I think you might have an unrealistic idea of how thorough home schooling inspection is. It does not ‘keep an eye on progess’, and in many cases one extremely limited visit is all. The other prevalent problem is independent ‘schools’ who are no such thing. There are at least two Hasidic schools in North London where the curriculum allows no maths or use of english, and pupils are known to have been seriously abused and nothing is done. Likewise with a number of Islamic schools. With home schooling, it’s widely recognised that Covid allowed the minimal inspection process to pretty much disappear, with many teachers still completely at sea about missing students.
Every area is different, some over reach and some may under inspect, it doesn’t change the fact that if your children have been de-registered from school, the LEA knows who they are and that they exist. They haven’t fallen through the cracks unless they LEA has allowed them to. Also, in the UK, its home education not home schooling as few people “do school at home”, largely because it rarely works, especially if your children have come from school and left because of issues there.
The dividend of the first generation to be repeatedly exposed to smart technology and social media pre-adolescence? The young 12yr old encouraged to repeatedly post selfies and look at other selfies on Instagram – healthy? The child who’s development of social interaction skills is two rather than three dimensional – healthy?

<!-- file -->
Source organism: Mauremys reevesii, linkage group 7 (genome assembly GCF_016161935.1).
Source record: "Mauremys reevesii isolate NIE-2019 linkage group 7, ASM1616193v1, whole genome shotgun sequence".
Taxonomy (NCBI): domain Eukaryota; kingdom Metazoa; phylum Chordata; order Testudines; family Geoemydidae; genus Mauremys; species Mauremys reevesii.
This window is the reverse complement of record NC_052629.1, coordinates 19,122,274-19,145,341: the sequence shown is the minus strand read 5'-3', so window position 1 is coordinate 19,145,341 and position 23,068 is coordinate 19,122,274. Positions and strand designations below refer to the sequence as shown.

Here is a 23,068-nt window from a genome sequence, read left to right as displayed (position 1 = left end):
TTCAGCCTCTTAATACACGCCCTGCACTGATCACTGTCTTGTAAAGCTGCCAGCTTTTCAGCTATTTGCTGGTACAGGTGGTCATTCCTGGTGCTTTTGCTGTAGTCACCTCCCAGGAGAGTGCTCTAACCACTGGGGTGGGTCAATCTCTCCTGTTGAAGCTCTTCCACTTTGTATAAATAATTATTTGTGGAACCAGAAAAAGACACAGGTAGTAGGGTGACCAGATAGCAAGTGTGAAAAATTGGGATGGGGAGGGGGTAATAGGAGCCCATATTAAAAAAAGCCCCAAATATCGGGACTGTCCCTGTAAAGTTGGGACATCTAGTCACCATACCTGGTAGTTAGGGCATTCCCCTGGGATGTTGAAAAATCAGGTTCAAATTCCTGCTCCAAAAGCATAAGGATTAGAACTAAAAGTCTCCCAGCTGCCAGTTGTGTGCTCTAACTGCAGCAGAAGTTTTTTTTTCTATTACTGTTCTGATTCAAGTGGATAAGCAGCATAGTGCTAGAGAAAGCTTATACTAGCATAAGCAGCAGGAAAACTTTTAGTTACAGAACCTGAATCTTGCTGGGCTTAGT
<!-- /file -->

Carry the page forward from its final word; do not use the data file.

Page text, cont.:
The pandemic may not have helped but this trend was already hardwired. It is now like the worst and most stubborn addiction which even parents encourage when they submit to peer pressure and get their child a smart phone for their birthday.
Could we please, please stop adopting the ghastly americanism of ‘student’ for ‘pupil’. UK pupils, unlike the US, do not ‘graduate’ from ‘high school’. They leave secondary education and become students. Conflating the two words does nothing to clarify, and everything to confuse, the actual meaning of what’s happening to whom. OK?…pedant rant over
Too many single parent families.
The ‘maths to 18’ is barking. You can learn everything you need to know for a high-functioning adult life by 16 max. The problem isn’t how long it’s being taught, it’s the shortage of teachers and the size of the classes.
It’s not barking, it’s just not your preferred policy. What is barking is encouraging children to believe they have a gendered soul born in the wrong body.
I am bewildered that so many children can simply vanish without anyone doing anything (or so it seems). Do schools make any attempt to chase up their missing pupils?
This country is one of the most childist countries in the developed world; children, young people and even young adults are always overlooked. Austerity cuts hit them first & hardest: Sure Start – cut or closed, EMA (educational maintenance allowance) – cut, tuition fees – raised ( I have read writers on Unherd refer to ‘mining’ the young). On top of this, youth groups, clubs & societies – gone. These services all enabled children & young people to access sports, leisure and social groups whether their families were struggling or not. They are now the sole responsibility of their families and if the family is struggling, the young will be dragged down with them. Social services are swamped and schools significantly underfunded. I’d be interested to know whether to RSPCA receives more funding than the NSPCC.